Backstage

  • Patrick Eichler
  • 'It’s so easy to come in and work on automatic pilot, but stylists have to do their research,' Patrick says.
  • An editorial look styled by Patrick
  • An avant-garde style by Patrick
  • Patrick's major inspiration: vintage styles
  • 'Hair and makeup people should have a point of view, know the tools, and be prepared,' says Patrick.
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Patrick Eichler

San Francisco-based stylist and makeup artist Patrick Eichler honed his styling skills in NYC for 11 years and has worked around the world: for InStyle and The New York Times, designers including Alexander McQueen and Zac Posen, and celebrities ranging from James Franco to Liza Minnelli. But no matter where his talents take him, Patrick’s signature high-volume looks trace all the way back to his native state of Texas.

We talked with him about where he gets his inspiration, the celebrity client who had him shaking in his boots, and his favorite hair-makeup combo for fall.


How did you get started in the business?
I grew up in San Antonio and was going to art school, for painting and 2D design, when I started working in a punky hair salon called Curl Up and Dye. I really got into it and just sort of rode the wave to see where it’d take me. I ended up going to school for hair and makeup and started doing freelance gigs. Hair was my strength at first, but then I got much better at makeup and got a contract with MAC in 1995. But I eventually came back to hair. And I was lucky because when I did, big hair was back! The trend to do hair flat, flat, flat like Jennifer Aniston was over. It was kind of perfect timing.

So would you say big, full hair is your specialty?
I do have a fondness for big hair. After all, I started in Texas in the ’80s!

You’ve styled so many diverse celebrities. Any really fun or surprising stories?
I worked with Liza Minnelli for about six months, styling her for public appearances. That was a ride because she’s such an icon. Oh, and Debbie Harry! She does her own hair and makeup, so I was just booked to be on-hand in case she needed help. But then she wanted me to do her hair. Halfway through, I realized how huge it was (Madonna wouldn’t exist without her!), and I started shaking. But it was great.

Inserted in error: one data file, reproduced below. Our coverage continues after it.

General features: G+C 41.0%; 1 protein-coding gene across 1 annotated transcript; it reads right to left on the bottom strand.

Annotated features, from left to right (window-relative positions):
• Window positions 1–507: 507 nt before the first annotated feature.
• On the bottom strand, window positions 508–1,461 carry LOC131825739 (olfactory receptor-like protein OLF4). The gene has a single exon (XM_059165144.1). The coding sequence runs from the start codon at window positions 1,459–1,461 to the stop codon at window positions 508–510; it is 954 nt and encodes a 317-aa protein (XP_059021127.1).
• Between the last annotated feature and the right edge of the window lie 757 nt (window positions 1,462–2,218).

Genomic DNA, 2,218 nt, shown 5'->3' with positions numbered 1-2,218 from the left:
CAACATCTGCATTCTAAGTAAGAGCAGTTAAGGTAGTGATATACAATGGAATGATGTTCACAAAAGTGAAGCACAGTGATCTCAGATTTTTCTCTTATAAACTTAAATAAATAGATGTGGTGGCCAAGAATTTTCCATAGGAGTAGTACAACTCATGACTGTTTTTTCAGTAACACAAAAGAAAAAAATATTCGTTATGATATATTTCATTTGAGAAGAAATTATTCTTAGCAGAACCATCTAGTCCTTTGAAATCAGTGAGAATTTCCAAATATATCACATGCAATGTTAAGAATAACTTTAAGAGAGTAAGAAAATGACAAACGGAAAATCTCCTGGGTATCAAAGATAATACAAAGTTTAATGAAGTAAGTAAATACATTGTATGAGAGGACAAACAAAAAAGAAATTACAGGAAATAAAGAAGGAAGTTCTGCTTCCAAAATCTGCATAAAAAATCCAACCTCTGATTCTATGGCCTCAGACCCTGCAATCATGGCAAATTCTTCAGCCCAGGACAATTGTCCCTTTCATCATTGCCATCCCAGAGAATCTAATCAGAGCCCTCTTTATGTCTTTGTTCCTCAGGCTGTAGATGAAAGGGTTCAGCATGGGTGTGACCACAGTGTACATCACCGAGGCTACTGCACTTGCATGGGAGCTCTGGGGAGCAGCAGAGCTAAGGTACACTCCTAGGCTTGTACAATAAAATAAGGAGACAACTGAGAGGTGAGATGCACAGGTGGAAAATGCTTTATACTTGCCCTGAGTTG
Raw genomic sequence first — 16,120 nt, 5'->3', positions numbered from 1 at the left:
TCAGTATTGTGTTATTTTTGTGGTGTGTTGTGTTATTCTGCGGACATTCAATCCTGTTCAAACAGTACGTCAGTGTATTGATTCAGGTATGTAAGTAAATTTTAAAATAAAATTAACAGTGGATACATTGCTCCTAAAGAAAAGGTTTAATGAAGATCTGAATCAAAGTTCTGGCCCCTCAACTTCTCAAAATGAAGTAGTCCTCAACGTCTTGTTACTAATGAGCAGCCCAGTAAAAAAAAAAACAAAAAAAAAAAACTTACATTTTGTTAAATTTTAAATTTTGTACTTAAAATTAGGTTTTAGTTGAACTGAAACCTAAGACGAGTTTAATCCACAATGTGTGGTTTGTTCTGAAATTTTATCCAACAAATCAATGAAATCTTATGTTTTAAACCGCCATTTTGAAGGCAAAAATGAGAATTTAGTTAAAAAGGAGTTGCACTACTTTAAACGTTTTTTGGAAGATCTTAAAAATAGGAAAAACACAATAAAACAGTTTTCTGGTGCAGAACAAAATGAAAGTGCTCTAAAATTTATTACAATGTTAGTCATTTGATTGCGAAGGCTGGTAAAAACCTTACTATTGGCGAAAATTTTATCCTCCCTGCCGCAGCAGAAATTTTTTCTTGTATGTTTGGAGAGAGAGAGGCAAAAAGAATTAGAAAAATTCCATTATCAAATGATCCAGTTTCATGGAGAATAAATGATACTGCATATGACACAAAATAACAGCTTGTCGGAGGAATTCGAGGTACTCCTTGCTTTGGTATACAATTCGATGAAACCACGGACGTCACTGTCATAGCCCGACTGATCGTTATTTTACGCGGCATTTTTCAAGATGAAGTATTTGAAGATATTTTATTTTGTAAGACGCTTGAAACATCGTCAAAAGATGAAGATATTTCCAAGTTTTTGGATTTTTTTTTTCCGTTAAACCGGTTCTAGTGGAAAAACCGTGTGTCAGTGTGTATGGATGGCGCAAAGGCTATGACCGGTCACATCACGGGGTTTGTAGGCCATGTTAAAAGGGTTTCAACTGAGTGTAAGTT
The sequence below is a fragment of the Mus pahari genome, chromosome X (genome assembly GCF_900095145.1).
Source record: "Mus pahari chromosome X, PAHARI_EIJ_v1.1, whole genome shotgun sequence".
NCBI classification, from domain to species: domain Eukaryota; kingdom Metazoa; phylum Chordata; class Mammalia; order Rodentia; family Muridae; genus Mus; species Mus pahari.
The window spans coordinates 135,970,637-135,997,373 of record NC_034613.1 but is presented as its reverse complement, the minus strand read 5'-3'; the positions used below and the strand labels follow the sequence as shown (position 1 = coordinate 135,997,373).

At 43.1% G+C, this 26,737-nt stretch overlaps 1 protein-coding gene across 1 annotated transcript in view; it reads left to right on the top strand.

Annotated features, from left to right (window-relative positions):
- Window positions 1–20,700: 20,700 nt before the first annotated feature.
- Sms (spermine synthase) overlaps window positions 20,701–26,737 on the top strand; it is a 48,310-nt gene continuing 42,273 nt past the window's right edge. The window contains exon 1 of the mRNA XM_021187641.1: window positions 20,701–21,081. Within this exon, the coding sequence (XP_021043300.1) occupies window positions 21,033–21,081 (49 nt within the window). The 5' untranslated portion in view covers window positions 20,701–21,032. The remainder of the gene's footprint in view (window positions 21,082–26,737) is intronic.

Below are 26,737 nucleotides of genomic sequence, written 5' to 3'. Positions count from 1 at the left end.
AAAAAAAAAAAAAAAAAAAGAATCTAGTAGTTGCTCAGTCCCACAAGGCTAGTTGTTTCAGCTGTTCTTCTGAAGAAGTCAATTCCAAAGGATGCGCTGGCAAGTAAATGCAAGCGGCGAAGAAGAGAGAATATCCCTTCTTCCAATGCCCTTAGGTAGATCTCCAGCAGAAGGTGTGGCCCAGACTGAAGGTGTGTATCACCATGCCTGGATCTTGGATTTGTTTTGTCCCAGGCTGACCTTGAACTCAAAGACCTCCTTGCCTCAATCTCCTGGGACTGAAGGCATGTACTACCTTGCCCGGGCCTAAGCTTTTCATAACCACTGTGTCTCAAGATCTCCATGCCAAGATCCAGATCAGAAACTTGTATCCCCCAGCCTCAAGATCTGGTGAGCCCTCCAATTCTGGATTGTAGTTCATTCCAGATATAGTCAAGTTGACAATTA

What kind of projects do you enjoy the most: editorial, or working with designers or celebrities?
Location shots are a lot of fun. My favorite kind of day is when I’m working in a studio with a lot of space. I’ve got creative control, and that’s cool - having so much freedom of expression. I love when that happens. When you’re working on a celeb, it’s great, but you’re just making them look like themselves; it’s a little more limiting.

What are some of your favorite trends you see coming up for fall?
I’m feeling this drier texture: hair that’s been a little bit ratted, then backcombed. It still has lots of movement and separation. And I’m over glossy lips; I like the drier hair paired with a matte lip, which I get with a lip stain.

Where do you look for inspiration?
Right now, I’m really inspired by Oribe hair in the early ’90s. And I love looking back to anything vintage, especially from the late ’50s to early ’60s - there’s so much to pull from there. And now there’s this whole focus on an early Americana look: suspenders, men with handlebar mustaches and women with braids.

What are your go-to products from the Oribe line?
I love Original Pomade. It allows me to keep hair flexible throughout the day, and it smoothes ends and gives separation and definition. And Crème for Style: I work it throughout the hair, brush it out, and then add dry shampoo strategically to add volume.

Any upcoming work that you’re excited about?
Fashion week! I go back to New York twice a year. It’s so exciting because you get to see what other people are doing. It’s just nice to be in such a creative environment.

What’s your mantra for being a good stylist or achieving good style?
It’s so easy to come in and work on automatic pilot, but stylists have to do their research. Hair and makeup people should have a point of view, know the tools, and be prepared. It’s all about doing your homework.

- LAUREL LEICHT
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